This week, as promised, the rest of our blog will be devoted to helping you determine which varieties of fruit and veggies you selected at the CSA pick-up or at the market. We'll be identifying tomatoes, cucumbers, squash, and melons.
In the first image we have three varieties of our largest, knobbiest tomatoes. From left to right, you're seeing a Goldie, a Soldacki, and an Italian Heirloom. From left to right in the second image, we have an Abrason, a Black Grim, a Green Zebra, and a Tigerella.
Next we have several varieties of cucumbers. The large pale green cucumber, a close relative of the Honey Dew melon, is called an Armanian cucumber, and this is actually a small example of one such fruit. We grow these up to two and a half feet! Don't be shy about them, give one a try sometime and make yourself an epic cucumber salad. The long dark green cucumber in the image is called a Japanese Long. The shorter light green one is a Poona Kheera, which is an heirloom variety originally cultivated in India. Both of the latter are characterized as crisp, sweet, and mild.
Next we have a couple of rounds of squash and zucchini. The yellow team consists of Saffron, Zephyr, and Lemon squashes, from top to bottom. The green team consists of the little round White Scallop Patty Pan on the far left, and Sultan, Raven, and Cocozelli from top to bottom. Note the nutty flavor of the Zephyr squash. The Saffron is an open pollenated variety. The White Scallop is a very ancient Native American heirloom squash grown by northern tribes for hundreds of years and is very tasty fried or baked. Don't forget that if your squash has darker skin it is better for your health because darker skins contain higher levels of antioxidants!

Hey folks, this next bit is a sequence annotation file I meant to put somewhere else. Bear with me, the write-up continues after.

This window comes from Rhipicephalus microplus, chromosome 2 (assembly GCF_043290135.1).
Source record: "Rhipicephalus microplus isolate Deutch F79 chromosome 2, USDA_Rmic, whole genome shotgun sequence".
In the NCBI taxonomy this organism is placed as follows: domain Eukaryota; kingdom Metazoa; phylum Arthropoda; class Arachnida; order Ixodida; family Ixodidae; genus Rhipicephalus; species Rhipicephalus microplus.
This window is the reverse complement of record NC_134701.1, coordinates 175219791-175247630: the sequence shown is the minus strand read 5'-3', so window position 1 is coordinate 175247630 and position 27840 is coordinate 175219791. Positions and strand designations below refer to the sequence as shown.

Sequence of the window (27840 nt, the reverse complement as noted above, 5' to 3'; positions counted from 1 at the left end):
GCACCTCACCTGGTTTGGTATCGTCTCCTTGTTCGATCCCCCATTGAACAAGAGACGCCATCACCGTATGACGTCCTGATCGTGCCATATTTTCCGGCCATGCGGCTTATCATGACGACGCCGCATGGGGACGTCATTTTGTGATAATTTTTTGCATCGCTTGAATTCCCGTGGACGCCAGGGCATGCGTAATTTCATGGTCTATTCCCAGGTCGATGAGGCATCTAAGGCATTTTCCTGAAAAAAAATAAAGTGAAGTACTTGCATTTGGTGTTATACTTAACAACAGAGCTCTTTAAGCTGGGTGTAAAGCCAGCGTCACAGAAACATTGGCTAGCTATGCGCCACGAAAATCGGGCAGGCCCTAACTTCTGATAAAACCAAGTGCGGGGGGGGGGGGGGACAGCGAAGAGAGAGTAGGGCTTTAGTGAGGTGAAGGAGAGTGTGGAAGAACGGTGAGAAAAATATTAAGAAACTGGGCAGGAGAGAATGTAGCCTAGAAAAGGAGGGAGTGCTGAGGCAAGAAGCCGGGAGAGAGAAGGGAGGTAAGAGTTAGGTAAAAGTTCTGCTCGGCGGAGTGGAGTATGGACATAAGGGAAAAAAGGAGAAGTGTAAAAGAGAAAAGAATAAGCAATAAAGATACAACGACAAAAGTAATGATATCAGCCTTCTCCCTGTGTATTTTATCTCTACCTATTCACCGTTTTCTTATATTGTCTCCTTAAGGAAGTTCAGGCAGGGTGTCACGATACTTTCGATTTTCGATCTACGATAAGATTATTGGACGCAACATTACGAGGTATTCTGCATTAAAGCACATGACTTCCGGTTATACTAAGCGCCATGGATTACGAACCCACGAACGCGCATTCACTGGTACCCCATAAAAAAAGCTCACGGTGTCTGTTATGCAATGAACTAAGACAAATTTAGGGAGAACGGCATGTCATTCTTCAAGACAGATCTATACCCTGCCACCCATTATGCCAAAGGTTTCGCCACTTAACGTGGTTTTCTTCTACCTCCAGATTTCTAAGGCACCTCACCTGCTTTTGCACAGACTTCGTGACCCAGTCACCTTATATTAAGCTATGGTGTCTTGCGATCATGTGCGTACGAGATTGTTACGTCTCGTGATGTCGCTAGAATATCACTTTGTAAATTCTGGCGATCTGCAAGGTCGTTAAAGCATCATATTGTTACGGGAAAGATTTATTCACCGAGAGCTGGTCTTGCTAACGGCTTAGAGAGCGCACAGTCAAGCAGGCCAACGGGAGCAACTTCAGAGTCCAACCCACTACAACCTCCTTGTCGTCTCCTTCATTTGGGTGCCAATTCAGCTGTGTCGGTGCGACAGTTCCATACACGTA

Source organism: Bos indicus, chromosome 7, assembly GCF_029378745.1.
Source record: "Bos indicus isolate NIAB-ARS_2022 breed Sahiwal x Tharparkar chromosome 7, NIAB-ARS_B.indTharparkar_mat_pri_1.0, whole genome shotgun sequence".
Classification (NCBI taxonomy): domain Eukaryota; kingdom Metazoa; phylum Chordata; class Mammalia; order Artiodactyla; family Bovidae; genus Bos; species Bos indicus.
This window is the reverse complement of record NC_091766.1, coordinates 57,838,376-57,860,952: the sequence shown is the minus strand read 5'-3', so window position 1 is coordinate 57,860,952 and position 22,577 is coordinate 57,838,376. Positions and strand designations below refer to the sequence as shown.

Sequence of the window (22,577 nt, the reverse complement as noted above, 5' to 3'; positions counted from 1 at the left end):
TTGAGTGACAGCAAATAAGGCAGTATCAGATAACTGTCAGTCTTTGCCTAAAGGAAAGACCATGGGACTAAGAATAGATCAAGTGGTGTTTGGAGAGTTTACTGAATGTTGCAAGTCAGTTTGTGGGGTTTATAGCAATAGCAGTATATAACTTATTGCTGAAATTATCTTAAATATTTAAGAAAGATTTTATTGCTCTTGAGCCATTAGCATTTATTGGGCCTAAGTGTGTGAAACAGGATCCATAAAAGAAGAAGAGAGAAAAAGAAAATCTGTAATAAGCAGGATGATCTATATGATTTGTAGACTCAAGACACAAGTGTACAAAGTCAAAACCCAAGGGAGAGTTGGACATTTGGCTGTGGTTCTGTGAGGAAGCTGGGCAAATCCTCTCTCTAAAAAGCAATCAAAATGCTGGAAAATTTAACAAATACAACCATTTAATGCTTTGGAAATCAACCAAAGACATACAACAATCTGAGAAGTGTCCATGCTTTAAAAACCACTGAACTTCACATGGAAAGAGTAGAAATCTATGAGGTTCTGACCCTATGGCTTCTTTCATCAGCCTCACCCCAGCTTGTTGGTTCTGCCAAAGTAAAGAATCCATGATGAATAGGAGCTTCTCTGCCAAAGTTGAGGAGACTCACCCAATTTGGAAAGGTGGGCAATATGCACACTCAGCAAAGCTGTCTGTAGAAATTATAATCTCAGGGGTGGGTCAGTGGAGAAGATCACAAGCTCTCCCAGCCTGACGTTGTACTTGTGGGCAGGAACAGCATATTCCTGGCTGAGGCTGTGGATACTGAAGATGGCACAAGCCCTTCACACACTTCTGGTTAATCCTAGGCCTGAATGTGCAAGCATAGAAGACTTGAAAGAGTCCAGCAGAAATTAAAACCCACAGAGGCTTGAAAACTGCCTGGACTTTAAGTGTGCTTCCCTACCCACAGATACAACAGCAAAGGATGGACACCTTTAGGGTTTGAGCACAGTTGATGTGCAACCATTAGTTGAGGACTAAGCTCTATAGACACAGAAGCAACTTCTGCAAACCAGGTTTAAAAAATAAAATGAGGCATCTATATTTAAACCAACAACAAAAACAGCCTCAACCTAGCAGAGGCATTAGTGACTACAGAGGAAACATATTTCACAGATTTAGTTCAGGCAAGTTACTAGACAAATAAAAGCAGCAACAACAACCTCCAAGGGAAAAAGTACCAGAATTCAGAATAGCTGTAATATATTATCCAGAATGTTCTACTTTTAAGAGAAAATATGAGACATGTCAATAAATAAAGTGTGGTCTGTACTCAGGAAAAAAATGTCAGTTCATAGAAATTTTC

In our last ID category, we're addressing some of the tasty heirloom melons you may have selected at the CSA pick up or at market. From left to right you're seeing a Kansas, a Charentais, and a Cochiti Pueblo. The Cochiti Pueblo is an ancient variety of melons originally cultivated by the Native Americans whose name they share outside of Santa Fe. These and the Kansas, which is a rare variety, are similar to what you'd think of as a cantaloupe. The Charentais (pronounced "share-on-TAY"), a sweet, firm French melon, is slightly more fragrant and toothsome.
That does it for our produce ID! Be sure to let us know if there is another type of fruit or veggie you'd like some help identifying. Keep an eye out of recipes and more pictures in the weeks to come. Take care!